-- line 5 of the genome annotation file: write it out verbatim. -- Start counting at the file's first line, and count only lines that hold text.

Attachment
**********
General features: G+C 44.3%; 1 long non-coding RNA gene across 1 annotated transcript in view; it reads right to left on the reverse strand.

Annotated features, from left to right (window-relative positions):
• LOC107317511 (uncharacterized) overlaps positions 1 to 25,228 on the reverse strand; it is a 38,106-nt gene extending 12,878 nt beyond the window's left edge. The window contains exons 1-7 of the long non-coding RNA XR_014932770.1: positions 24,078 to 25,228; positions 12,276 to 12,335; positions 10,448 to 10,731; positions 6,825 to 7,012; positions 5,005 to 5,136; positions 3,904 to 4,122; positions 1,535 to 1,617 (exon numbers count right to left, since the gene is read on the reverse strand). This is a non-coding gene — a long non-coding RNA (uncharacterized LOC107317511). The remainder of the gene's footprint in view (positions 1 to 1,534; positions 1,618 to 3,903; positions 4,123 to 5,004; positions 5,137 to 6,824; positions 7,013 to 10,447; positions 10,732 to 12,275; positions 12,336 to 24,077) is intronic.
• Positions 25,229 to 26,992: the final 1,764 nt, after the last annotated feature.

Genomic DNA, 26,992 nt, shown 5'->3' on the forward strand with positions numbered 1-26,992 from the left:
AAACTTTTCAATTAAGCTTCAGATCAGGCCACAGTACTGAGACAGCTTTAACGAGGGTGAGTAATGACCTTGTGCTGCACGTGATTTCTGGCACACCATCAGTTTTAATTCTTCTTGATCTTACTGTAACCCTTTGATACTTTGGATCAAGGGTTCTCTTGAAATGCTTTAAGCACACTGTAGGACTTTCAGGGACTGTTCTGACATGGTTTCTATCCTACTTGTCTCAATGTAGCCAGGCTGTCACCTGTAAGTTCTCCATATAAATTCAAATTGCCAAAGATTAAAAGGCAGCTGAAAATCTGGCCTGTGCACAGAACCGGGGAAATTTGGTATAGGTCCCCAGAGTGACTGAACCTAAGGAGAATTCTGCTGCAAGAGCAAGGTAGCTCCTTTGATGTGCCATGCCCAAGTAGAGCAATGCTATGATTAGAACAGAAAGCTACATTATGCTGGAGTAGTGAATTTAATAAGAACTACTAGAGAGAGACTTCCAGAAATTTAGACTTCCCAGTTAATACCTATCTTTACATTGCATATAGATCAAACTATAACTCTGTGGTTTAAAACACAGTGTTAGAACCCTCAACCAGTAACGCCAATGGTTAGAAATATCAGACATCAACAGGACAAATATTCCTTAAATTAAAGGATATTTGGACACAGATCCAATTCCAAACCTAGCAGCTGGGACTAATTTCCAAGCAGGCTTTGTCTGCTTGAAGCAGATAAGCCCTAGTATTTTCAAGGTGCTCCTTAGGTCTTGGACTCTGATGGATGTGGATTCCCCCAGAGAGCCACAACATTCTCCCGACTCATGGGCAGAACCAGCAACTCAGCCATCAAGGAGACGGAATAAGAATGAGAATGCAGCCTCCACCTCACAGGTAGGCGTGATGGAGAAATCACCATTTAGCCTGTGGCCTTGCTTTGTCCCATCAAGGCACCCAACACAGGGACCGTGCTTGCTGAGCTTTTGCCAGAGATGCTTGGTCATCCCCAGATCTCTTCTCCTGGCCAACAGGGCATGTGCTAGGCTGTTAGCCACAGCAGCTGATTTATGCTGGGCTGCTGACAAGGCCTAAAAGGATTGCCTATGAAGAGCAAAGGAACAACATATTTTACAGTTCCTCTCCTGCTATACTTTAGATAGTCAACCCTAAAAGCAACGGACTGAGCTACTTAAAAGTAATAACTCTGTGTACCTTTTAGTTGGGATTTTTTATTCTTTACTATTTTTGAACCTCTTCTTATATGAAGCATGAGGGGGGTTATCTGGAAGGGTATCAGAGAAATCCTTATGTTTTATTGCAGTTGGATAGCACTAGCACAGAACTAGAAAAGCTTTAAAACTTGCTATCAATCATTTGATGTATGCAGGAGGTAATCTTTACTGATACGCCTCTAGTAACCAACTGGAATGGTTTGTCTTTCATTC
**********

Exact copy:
Genomic DNA, 26,992 nt, shown 5'->3' on the forward strand with positions numbered 1-26,992 from the left: